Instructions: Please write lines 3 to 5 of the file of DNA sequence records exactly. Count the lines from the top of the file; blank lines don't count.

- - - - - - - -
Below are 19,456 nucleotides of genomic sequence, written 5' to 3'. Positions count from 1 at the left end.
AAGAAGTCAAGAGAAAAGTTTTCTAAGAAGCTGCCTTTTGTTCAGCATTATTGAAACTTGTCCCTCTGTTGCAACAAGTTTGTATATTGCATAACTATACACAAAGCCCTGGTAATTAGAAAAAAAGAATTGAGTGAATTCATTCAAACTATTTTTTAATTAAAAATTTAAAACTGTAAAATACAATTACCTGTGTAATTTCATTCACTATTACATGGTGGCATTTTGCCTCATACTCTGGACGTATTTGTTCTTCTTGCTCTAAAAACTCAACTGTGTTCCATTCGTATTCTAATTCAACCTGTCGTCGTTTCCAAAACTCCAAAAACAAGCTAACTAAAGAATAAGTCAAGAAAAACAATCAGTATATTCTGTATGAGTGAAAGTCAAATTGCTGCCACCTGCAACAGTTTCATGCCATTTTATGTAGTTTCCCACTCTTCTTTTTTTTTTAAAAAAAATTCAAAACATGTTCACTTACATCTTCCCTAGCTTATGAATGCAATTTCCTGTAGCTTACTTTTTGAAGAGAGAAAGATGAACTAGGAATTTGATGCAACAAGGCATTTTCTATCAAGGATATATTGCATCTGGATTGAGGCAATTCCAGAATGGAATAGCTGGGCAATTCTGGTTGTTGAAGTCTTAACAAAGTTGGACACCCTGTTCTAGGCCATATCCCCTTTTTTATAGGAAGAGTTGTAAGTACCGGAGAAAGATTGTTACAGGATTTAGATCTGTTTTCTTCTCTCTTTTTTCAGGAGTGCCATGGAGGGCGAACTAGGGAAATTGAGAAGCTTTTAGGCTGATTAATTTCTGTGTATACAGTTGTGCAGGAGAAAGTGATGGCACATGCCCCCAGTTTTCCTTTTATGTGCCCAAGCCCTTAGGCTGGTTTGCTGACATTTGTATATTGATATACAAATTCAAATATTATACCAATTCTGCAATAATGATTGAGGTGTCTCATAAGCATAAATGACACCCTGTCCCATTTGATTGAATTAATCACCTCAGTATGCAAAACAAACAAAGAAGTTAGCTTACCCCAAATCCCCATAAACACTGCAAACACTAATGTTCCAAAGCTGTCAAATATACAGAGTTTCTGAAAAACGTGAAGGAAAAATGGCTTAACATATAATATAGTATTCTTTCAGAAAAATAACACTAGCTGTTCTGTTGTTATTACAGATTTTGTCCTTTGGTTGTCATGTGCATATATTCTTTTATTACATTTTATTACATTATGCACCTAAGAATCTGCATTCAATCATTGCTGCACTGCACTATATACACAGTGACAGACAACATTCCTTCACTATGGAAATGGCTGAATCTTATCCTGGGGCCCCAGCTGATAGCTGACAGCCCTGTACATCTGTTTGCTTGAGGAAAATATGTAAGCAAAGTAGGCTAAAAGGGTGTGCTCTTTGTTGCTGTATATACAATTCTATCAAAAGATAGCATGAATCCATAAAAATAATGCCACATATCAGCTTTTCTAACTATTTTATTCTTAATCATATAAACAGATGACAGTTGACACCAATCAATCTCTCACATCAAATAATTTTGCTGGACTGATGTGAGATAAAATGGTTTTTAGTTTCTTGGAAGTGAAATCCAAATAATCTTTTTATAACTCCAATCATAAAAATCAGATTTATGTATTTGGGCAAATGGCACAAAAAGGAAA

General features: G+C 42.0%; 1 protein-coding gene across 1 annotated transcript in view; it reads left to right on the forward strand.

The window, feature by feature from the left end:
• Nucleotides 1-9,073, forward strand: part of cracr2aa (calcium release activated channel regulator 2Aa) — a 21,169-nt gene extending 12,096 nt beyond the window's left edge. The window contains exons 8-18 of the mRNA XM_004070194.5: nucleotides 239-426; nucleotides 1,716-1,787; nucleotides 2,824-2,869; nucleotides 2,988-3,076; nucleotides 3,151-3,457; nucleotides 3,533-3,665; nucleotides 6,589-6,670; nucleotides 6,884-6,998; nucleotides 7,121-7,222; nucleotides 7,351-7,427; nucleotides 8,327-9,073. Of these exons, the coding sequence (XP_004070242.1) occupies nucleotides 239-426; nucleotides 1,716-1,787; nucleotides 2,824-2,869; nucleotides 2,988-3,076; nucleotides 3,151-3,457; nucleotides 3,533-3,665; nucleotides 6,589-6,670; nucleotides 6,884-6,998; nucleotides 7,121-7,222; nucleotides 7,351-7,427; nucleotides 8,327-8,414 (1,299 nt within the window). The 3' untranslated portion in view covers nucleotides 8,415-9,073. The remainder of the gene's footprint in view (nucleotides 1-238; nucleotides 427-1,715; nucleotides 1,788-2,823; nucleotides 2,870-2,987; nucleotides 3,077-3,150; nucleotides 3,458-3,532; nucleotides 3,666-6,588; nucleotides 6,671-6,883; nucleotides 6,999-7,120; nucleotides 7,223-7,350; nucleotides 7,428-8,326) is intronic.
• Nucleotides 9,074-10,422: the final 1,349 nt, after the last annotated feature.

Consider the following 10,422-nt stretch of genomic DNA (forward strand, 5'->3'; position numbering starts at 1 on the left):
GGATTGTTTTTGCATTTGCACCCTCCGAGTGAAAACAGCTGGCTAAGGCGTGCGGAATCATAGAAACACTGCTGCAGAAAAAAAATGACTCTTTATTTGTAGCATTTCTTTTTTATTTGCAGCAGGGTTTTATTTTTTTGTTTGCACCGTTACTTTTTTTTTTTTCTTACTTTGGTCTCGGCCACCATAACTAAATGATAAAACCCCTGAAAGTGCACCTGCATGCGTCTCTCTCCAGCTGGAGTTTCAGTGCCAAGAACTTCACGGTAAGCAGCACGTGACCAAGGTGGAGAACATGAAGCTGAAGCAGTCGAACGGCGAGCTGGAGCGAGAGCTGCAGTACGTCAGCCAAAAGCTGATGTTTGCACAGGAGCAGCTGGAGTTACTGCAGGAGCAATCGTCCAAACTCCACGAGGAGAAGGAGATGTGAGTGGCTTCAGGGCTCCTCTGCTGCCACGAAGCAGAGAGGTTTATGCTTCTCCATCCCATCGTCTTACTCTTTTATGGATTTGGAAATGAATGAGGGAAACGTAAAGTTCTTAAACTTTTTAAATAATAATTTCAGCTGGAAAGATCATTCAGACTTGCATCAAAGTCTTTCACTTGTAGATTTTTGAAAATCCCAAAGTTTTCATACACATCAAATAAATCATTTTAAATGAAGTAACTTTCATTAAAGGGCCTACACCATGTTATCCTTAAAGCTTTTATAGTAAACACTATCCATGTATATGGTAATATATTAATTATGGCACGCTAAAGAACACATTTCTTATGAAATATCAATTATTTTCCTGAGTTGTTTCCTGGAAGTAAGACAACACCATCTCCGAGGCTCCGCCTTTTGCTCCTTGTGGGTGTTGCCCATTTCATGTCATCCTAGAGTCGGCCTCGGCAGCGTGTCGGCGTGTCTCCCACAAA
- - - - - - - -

General features: G+C 42.0%; 1 protein-coding gene across 1 annotated transcript in view; it reads left to right on the forward strand.

The window, feature by feature from the left end:
• Nucleotides 1-9,073, forward strand: part of cracr2aa (calcium release activated channel regulator 2Aa) — a 21,169-nt gene extending 12,096 nt beyond the window's left edge. The window contains exons 8-18 of the mRNA XM_004070194.5: nucleotides 239-426; nucleotides 1,716-1,787; nucleotides 2,824-2,869; nucleotides 2,988-3,076; nucleotides 3,151-3,457; nucleotides 3,533-3,665; nucleotides 6,589-6,670; nucleotides 6,884-6,998; nucleotides 7,121-7,222; nucleotides 7,351-7,427; nucleotides 8,327-9,073. Of these exons, the coding sequence (XP_004070242.1) occupies nucleotides 239-426; nucleotides 1,716-1,787; nucleotides 2,824-2,869; nucleotides 2,988-3,076; nucleotides 3,151-3,457; nucleotides 3,533-3,665; nucleotides 6,589-6,670; nucleotides 6,884-6,998; nucleotides 7,121-7,222; nucleotides 7,351-7,427; nucleotides 8,327-8,414 (1,299 nt within the window). The 3' untranslated portion in view covers nucleotides 8,415-9,073. The remainder of the gene's footprint in view (nucleotides 1-238; nucleotides 427-1,715; nucleotides 1,788-2,823; nucleotides 2,870-2,987; nucleotides 3,077-3,150; nucleotides 3,458-3,532; nucleotides 3,666-6,588; nucleotides 6,671-6,883; nucleotides 6,999-7,120; nucleotides 7,223-7,350; nucleotides 7,428-8,326) is intronic.